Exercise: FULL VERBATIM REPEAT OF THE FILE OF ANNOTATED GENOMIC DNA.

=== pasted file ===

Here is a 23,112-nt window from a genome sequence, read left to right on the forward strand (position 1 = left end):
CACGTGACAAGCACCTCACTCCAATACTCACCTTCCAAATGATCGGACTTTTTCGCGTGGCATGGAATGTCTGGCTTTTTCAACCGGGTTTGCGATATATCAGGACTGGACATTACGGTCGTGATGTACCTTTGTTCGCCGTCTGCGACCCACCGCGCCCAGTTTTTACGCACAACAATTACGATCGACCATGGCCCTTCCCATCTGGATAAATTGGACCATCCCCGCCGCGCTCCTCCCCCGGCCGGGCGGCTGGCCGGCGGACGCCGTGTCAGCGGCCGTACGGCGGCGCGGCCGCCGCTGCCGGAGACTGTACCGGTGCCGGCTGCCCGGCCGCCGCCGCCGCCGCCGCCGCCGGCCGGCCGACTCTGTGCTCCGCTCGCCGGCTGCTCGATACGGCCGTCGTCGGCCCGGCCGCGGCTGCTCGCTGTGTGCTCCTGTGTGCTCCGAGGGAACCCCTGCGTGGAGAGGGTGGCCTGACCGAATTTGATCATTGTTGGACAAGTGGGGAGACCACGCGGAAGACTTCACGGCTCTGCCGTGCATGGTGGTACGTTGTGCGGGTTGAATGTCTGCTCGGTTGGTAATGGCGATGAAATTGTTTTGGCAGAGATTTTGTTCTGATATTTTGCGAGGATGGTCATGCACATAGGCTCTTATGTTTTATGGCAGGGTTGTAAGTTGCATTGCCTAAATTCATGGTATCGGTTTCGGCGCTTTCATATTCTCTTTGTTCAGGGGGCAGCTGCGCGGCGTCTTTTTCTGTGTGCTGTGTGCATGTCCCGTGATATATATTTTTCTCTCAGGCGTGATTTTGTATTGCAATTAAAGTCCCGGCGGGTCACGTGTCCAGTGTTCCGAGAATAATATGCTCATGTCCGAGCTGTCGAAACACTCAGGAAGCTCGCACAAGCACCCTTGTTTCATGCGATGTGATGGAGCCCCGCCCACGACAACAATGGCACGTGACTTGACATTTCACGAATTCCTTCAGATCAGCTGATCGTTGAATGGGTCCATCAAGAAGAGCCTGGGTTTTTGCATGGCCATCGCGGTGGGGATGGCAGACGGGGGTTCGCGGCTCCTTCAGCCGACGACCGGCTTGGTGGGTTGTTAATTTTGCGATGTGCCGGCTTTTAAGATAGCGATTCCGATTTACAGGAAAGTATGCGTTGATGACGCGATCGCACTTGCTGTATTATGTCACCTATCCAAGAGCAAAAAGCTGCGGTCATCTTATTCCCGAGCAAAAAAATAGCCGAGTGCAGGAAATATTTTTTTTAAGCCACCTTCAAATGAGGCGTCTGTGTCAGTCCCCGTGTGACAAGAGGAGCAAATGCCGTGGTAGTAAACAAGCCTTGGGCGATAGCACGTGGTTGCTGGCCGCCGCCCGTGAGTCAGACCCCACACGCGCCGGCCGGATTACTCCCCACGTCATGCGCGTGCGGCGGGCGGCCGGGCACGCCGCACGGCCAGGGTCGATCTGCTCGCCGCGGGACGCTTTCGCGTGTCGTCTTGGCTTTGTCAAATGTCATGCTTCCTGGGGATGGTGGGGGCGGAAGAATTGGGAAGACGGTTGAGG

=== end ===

Here is a 23,112-nt window from a genome sequence, read left to right on the forward strand (position 1 = left end):
CACGTGACAAGCACCTCACTCCAATACTCACCTTCCAAATGATCGGACTTTTTCGCGTGGCATGGAATGTCTGGCTTTTTCAACCGGGTTTGCGATATATCAGGACTGGACATTACGGTCGTGATGTACCTTTGTTCGCCGTCTGCGACCCACCGCGCCCAGTTTTTACGCACAACAATTACGATCGACCATGGCCCTTCCCATCTGGATAAATTGGACCATCCCCGCCGCGCTCCTCCCCCGGCCGGGCGGCTGGCCGGCGGACGCCGTGTCAGCGGCCGTACGGCGGCGCGGCCGCCGCTGCCGGAGACTGTACCGGTGCCGGCTGCCCGGCCGCCGCCGCCGCCGCCGCCGCCGGCCGGCCGACTCTGTGCTCCGCTCGCCGGCTGCTCGATACGGCCGTCGTCGGCCCGGCCGCGGCTGCTCGCTGTGTGCTCCTGTGTGCTCCGAGGGAACCCCTGCGTGGAGAGGGTGGCCTGACCGAATTTGATCATTGTTGGACAAGTGGGGAGACCACGCGGAAGACTTCACGGCTCTGCCGTGCATGGTGGTACGTTGTGCGGGTTGAATGTCTGCTCGGTTGGTAATGGCGATGAAATTGTTTTGGCAGAGATTTTGTTCTGATATTTTGCGAGGATGGTCATGCACATAGGCTCTTATGTTTTATGGCAGGGTTGTAAGTTGCATTGCCTAAATTCATGGTATCGGTTTCGGCGCTTTCATATTCTCTTTGTTCAGGGGGCAGCTGCGCGGCGTCTTTTTCTGTGTGCTGTGTGCATGTCCCGTGATATATATTTTTCTCTCAGGCGTGATTTTGTATTGCAATTAAAGTCCCGGCGGGTCACGTGTCCAGTGTTCCGAGAATAATATGCTCATGTCCGAGCTGTCGAAACACTCAGGAAGCTCGCACAAGCACCCTTGTTTCATGCGATGTGATGGAGCCCCGCCCACGACAACAATGGCACGTGACTTGACATTTCACGAATTCCTTCAGATCAGCTGATCGTTGAATGGGTCCATCAAGAAGAGCCTGGGTTTTTGCATGGCCATCGCGGTGGGGATGGCAGACGGGGGTTCGCGGCTCCTTCAGCCGACGACCGGCTTGGTGGGTTGTTAATTTTGCGATGTGCCGGCTTTTAAGATAGCGATTCCGATTTACAGGAAAGTATGCGTTGATGACGCGATCGCACTTGCTGTATTATGTCACCTATCCAAGAGCAAAAAGCTGCGGTCATCTTATTCCCGAGCAAAAAAATAGCCGAGTGCAGGAAATATTTTTTTTAAGCCACCTTCAAATGAGGCGTCTGTGTCAGTCCCCGTGTGACAAGAGGAGCAAATGCCGTGGTAGTAAACAAGCCTTGGGCGATAGCACGTGGTTGCTGGCCGCCGCCCGTGAGTCAGACCCCACACGCGCCGGCCGGATTACTCCCCACGTCATGCGCGTGCGGCGGGCGGCCGGGCACGCCGCACGGCCAGGGTCGATCTGCTCGCCGCGGGACGCTTTCGCGTGTCGTCTTGGCTTTGTCAAATGTCATGCTTCCTGGGGATGGTGGGGGCGGAAGAATTGGGAAGACGGTTGAGG